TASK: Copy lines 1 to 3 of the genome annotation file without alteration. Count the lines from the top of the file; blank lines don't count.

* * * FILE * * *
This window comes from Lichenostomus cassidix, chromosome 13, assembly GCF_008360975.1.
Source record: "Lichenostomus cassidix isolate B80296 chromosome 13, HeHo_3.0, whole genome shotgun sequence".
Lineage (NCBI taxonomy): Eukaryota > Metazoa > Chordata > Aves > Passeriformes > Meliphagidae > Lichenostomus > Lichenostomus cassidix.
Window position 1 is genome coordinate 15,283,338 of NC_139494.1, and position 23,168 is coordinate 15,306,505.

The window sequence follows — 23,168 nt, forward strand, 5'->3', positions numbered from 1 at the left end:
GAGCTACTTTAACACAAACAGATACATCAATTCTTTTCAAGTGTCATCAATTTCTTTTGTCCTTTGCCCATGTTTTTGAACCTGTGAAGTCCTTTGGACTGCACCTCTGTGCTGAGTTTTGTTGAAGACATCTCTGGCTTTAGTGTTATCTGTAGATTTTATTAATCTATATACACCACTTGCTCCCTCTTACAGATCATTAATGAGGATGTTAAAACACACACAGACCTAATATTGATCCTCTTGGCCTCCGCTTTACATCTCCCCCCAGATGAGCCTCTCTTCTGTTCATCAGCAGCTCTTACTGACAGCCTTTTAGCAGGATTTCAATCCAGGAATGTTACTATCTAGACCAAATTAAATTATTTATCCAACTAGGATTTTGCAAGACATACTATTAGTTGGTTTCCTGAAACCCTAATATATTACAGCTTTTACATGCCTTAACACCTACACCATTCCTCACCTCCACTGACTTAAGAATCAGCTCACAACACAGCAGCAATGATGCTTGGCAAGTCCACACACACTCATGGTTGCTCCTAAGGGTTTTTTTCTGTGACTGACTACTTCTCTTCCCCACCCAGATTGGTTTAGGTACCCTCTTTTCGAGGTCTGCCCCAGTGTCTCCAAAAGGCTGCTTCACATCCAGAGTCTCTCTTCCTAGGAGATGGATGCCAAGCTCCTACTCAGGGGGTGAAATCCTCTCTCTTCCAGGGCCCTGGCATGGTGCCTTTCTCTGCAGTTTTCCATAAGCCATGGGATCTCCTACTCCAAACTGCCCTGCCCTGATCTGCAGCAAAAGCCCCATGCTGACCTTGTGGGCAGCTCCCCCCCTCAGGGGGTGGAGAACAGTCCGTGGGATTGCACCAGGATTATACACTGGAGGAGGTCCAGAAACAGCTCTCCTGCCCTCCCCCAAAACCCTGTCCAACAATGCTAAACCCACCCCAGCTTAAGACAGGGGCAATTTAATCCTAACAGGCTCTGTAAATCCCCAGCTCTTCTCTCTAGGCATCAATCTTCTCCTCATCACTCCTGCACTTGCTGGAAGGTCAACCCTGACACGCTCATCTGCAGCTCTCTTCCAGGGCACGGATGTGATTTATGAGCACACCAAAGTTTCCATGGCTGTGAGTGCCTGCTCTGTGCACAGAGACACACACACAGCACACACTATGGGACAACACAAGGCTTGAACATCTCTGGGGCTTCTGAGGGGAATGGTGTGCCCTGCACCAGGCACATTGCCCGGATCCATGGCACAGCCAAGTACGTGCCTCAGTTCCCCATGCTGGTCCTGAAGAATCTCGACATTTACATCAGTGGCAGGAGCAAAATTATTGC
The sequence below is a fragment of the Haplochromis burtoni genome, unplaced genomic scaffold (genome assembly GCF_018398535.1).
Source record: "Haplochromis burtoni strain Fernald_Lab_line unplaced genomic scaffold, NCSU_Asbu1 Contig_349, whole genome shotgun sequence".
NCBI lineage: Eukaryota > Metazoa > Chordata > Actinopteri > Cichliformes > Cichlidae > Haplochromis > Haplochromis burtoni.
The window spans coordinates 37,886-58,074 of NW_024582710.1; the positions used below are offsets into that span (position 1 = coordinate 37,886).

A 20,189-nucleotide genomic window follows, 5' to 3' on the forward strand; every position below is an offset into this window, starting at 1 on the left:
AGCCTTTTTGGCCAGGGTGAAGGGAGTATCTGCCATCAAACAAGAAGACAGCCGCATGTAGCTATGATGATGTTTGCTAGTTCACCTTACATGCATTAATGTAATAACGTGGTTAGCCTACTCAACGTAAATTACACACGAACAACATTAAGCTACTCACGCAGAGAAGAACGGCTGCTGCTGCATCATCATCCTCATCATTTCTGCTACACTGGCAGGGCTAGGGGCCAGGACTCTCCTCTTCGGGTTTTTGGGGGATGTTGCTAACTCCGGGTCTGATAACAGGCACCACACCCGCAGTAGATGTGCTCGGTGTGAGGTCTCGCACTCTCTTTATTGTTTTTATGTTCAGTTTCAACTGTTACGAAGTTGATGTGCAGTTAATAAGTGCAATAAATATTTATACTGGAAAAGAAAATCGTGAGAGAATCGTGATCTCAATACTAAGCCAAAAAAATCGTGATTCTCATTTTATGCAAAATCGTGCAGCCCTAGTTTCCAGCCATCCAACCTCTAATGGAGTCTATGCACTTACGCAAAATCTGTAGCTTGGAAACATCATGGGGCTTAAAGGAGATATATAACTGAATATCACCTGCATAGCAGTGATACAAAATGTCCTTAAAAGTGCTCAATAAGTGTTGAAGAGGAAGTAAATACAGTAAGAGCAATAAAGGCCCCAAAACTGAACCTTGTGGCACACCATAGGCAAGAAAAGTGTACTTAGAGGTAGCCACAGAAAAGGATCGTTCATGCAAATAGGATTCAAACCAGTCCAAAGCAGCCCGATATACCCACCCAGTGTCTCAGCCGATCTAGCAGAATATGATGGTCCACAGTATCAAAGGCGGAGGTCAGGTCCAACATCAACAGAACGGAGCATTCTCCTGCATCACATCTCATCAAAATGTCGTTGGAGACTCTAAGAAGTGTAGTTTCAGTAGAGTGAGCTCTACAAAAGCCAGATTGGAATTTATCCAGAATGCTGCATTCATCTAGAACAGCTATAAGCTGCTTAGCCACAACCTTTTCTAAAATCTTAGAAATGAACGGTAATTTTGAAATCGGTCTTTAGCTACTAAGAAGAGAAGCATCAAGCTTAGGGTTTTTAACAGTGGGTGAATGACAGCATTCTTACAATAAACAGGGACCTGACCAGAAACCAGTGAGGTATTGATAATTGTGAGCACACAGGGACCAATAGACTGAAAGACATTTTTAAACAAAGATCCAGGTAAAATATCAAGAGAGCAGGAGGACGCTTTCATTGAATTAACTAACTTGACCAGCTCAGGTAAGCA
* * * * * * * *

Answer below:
This window comes from Lichenostomus cassidix, chromosome 13, assembly GCF_008360975.1.
Source record: "Lichenostomus cassidix isolate B80296 chromosome 13, HeHo_3.0, whole genome shotgun sequence".
Lineage (NCBI taxonomy): Eukaryota > Metazoa > Chordata > Aves > Passeriformes > Meliphagidae > Lichenostomus > Lichenostomus cassidix.